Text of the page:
The Liberal Art University in Hong Kong
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DAVIS, Richard L. (戴仁柱)
Chair Professor of History

Tel.: (852) 2616-7007
Fax.: (852) 2467-7478
Email: rdavis@LN.edu.hk

Academic & Professional Qualifications

Ph.D.,  Princeton University, East Asian Studies, 1980
M.A.,   Princeton University, East Asian Studies, 1977
M.A.,   State University of New York at Buffalo, History, 1975
B.A.,   State University of New York at Buffalo, Political Science and Asian Studies double major, 1973

Areas of Interest

Middle Period China (Five Dynasties, Song), Political, Social, & Cultural, Military History

Publications

  • Books
  • Articles
  • Book Reviews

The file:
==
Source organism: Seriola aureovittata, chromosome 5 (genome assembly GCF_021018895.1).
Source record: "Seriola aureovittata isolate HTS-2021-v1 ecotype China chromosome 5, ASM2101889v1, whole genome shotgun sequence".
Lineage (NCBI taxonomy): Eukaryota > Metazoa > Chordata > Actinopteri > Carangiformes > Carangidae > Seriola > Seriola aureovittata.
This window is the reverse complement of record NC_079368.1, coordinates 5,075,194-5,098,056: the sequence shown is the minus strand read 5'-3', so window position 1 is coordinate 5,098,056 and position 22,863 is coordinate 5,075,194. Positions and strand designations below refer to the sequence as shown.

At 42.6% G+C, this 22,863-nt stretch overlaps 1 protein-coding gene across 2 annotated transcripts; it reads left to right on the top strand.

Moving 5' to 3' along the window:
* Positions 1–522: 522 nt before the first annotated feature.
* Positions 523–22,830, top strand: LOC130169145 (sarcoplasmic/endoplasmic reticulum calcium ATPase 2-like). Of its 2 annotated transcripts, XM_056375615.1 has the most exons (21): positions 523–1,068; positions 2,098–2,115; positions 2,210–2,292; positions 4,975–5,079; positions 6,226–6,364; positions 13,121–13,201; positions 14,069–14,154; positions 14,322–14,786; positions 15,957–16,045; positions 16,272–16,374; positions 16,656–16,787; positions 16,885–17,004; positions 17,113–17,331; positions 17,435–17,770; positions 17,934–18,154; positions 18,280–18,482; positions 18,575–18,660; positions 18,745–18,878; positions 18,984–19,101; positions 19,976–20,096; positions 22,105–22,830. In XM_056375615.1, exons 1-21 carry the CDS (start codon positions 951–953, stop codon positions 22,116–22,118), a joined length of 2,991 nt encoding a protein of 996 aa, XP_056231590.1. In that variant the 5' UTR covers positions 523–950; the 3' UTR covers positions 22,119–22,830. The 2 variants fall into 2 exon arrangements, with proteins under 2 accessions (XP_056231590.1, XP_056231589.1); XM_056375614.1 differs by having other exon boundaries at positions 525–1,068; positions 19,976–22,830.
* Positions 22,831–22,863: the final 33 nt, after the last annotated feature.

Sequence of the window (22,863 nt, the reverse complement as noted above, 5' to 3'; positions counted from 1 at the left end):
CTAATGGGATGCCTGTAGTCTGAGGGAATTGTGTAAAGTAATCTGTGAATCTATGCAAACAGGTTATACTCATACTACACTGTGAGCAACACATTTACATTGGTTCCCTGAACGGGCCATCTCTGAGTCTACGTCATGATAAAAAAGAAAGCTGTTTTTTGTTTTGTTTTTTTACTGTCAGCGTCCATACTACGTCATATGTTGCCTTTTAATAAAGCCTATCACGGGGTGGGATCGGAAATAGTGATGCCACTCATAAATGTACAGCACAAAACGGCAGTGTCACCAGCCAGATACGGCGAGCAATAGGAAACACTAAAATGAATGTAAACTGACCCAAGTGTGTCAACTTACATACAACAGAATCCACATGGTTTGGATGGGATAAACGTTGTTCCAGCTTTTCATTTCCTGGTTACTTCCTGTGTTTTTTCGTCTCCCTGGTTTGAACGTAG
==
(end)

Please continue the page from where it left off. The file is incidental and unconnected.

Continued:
• Conference Papers
  • Research Projects

Books:

From Warhorses to Ploughshares: The Later Tang Reign of Emperor Mingzong (Hong Kong: Hong Kong University Press, 2014), 224 pp.

Lingren, Wushi, Lieshou: Hou Tang Zhuangzong Li Cunxu Zhuan《伶人•武士•猎手 -後唐莊宗李存傳》 [Biography of Li Cunxu, Zhuangzong of Later Tang, 885-926], translated by Ma Jia. (Beijing: Zhonghua shuju, 2009), 225 pp.

The Cambridge History of China, Volume 5: The Sung Dynasty and its Precursors, 907-1279 (Part 1)
, edited by Denis C. Twitchett and Paul Smith (Cambridge: Cambridge University Press, 2009), political narrative for the reigns of Kuang-tsung, Ning-tsung, and Li-tsung (A.D. 1189-1279).

Historical Records of the Five Dynasties
[Wudai shiji], Ouyang Xiu. Translated with an Introduction by Richard L. Davis (New York: Columbia University Press, 2004), 748 pp. Revised paperback edition, 2008.